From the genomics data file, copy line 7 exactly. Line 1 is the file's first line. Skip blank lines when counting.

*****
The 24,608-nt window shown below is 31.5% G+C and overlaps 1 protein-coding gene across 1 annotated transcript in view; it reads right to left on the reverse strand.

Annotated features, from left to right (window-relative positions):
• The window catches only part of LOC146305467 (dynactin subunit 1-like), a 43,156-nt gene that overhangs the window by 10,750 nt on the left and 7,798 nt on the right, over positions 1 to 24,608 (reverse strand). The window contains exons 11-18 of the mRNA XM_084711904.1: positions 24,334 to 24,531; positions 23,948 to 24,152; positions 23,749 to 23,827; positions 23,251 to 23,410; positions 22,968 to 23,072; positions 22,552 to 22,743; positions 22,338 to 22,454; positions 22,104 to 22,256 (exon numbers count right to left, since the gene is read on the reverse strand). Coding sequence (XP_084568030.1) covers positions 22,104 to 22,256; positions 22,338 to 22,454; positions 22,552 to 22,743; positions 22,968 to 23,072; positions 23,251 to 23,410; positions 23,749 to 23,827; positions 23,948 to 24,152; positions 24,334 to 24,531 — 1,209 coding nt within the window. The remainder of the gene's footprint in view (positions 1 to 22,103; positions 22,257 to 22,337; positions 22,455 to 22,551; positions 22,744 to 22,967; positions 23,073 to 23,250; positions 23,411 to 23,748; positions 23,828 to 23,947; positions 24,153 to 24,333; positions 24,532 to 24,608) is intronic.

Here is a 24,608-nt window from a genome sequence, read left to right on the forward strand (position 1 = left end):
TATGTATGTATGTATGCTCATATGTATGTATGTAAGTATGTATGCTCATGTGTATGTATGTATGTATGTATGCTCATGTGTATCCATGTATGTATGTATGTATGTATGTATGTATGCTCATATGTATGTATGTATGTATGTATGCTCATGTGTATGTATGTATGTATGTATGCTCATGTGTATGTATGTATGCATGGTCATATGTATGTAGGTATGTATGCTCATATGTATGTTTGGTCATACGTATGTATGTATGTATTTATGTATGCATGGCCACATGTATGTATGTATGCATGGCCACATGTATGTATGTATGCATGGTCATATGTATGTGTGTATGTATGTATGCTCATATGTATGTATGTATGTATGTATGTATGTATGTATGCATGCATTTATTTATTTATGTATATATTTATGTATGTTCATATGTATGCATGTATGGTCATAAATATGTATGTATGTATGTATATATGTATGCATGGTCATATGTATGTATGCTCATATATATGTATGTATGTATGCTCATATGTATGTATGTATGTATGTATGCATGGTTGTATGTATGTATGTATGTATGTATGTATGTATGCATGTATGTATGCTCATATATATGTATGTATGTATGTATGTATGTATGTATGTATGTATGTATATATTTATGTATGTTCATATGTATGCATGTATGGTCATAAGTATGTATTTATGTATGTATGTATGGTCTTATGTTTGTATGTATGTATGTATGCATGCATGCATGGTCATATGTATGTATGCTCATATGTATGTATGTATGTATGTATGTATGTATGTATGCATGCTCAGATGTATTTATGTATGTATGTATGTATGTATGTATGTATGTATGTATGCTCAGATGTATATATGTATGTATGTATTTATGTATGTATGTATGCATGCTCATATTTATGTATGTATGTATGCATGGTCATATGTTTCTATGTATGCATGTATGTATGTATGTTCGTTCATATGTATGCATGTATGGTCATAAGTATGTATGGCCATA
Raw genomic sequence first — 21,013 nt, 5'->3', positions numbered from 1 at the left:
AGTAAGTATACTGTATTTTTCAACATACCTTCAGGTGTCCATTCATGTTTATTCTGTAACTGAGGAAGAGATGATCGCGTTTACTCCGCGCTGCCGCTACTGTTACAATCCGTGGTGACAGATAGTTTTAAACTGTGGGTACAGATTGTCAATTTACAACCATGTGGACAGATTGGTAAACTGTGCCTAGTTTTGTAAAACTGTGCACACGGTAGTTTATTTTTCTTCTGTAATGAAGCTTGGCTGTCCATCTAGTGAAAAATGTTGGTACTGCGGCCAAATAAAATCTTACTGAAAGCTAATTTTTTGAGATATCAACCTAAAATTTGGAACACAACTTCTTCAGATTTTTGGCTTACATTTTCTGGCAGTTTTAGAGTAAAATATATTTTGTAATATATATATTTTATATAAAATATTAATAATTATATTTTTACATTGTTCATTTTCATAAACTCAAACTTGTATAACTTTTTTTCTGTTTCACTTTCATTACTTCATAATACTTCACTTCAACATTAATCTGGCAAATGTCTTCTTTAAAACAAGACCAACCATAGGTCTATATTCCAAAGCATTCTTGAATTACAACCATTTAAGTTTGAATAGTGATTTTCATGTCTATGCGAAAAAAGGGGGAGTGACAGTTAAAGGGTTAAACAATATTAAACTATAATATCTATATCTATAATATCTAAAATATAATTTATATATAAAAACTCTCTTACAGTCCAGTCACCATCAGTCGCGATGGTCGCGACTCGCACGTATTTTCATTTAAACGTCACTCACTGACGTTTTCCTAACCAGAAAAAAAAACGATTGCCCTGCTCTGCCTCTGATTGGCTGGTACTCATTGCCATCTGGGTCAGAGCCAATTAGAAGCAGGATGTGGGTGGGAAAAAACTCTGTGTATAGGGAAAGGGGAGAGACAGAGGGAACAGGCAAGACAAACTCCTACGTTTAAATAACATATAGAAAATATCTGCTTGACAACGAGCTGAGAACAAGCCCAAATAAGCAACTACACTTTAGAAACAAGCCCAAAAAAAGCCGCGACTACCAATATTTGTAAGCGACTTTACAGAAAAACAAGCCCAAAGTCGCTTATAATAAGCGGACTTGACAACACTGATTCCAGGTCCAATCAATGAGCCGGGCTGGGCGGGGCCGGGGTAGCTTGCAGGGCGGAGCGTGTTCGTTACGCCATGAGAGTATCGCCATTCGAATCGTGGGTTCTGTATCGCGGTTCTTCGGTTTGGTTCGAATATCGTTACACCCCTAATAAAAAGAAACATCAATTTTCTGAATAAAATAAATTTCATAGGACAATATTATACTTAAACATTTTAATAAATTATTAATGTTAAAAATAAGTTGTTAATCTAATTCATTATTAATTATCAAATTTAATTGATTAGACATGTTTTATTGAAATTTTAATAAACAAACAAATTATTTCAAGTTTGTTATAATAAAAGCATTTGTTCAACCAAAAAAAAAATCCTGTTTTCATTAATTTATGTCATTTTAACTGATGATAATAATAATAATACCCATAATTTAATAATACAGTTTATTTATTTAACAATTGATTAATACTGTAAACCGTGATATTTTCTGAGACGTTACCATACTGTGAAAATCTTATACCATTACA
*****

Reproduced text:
AGTAAGTATACTGTATTTTTCAACATACCTTCAGGTGTCCATTCATGTTTATTCTGTAACTGAGGAAGAGATGATCGCGTTTACTCCGCGCTGCCGCTACTGTTACAATCCGTGGTGACAGATAGTTTTAAACTGTGGGTACAGATTGTCAATTTACAACCATGTGGACAGATTGGTAAACTGTGCCTAGTTTTGTAAAACTGTGCACACGGTAGTTTATTTTTCTTCTGTAATGAAGCTTGGCTGTCCATCTAGTGAAAAATGTTGGTACTGCGGCCAAATAAAATCTTACTGAAAGCTAATTTTTTGAGATATCAACCTAAAATTTGGAACACAACTTCTTCAGATTTTTGGCTTACATTTTCTGGCAGTTTTAGAGTAAAATATATTTTGTAATATATATATTTTATATAAAATATTAATAATTATATTTTTACATTGTTCATTTTCATAAACTCAAACTTGTATAACTTTTTTTCTGTTTCACTTTCATTACTTCATAATACTTCACTTCAACATTAATCTGGCAAATGTCTTCTTTAAAACAAGACCAACCATAGGTCTATATTCCAAAGCATTCTTGAATTACAACCATTTAAGTTTGAATAGTGATTTTCATGTCTATGCGAAAAAAGGGGGAGTGACAGTTAAAGGGTTAAACAATATTAAACTATAATATCTATATCTATAATATCTAAAATATAATTTATATATAAAAACTCTCTTACAGTCCAGTCACCATCAGTCGCGATGGTCGCGACTCGCACGTATTTTCATTTAAACGTCACTCACTGACGTTTTCCTAACCAGAAAAAAAAACGATTGCCCTGCTCTGCCTCTGATTGGCTGGTACTCATTGCCATCTGGGTCAGAGCCAATTAGAAGCAGGATGTGGGTGGGAAAAAACTCTGTGTATAGGGAAAGGGGAGAGACAGAGGGAACAGGCAAGACAAACTCCTACGTTTAAATAACATATAGAAAATATCTGCTTGACAACGAGCTGAGAACAAGCCCAAATAAGCAACTACACTTTAGAAACAAGCCCAAAAAAAGCCGCGACTACCAATATTTGTAAGCGACTTTACAGAAAAACAAGCCCAAAGTCGCTTATAATAAGCGGACTTGACAACACTGATTCCAGGTCCAATCAATGAGCCGGGCTGGGCGGGGCCGGGGTAGCTTGCAGGGCGGAGCGTGTTCGTTACGCCATGAGAGTATCGCCATTCGAATCGTGGGTTCTGTATCGCGGTTCTTCGGTTTGGTTCGAATATCGTTACACCCCTAATAAAAAGAAACATCAATTTTCTGAATAAAATAAATTTCATAGGACAATATTATACTTAAACATTTTAATAAATTATTAATGTTAAAAATAAGTTGTTAATCTAATTCATTATTAATTATCAAATTTAATTGATTAGACATGTTTTATTGAAATTTTAATAAACAAACAAATTATTTCAAGTTTGTTATAATAAAAGCATTTGTTCAACCAAAAAAAAAATCCTGTTTTCATTAATTTATGTCATTTTAACTGATGATAATAATAATAATACCCATAATTTAATAATACAGTTTATTTATTTAACAATTGATTAATACTGTAAACCGTGATATTTTCTGAGACGTTACCATACTGTGAAAATCTTATACCATTACA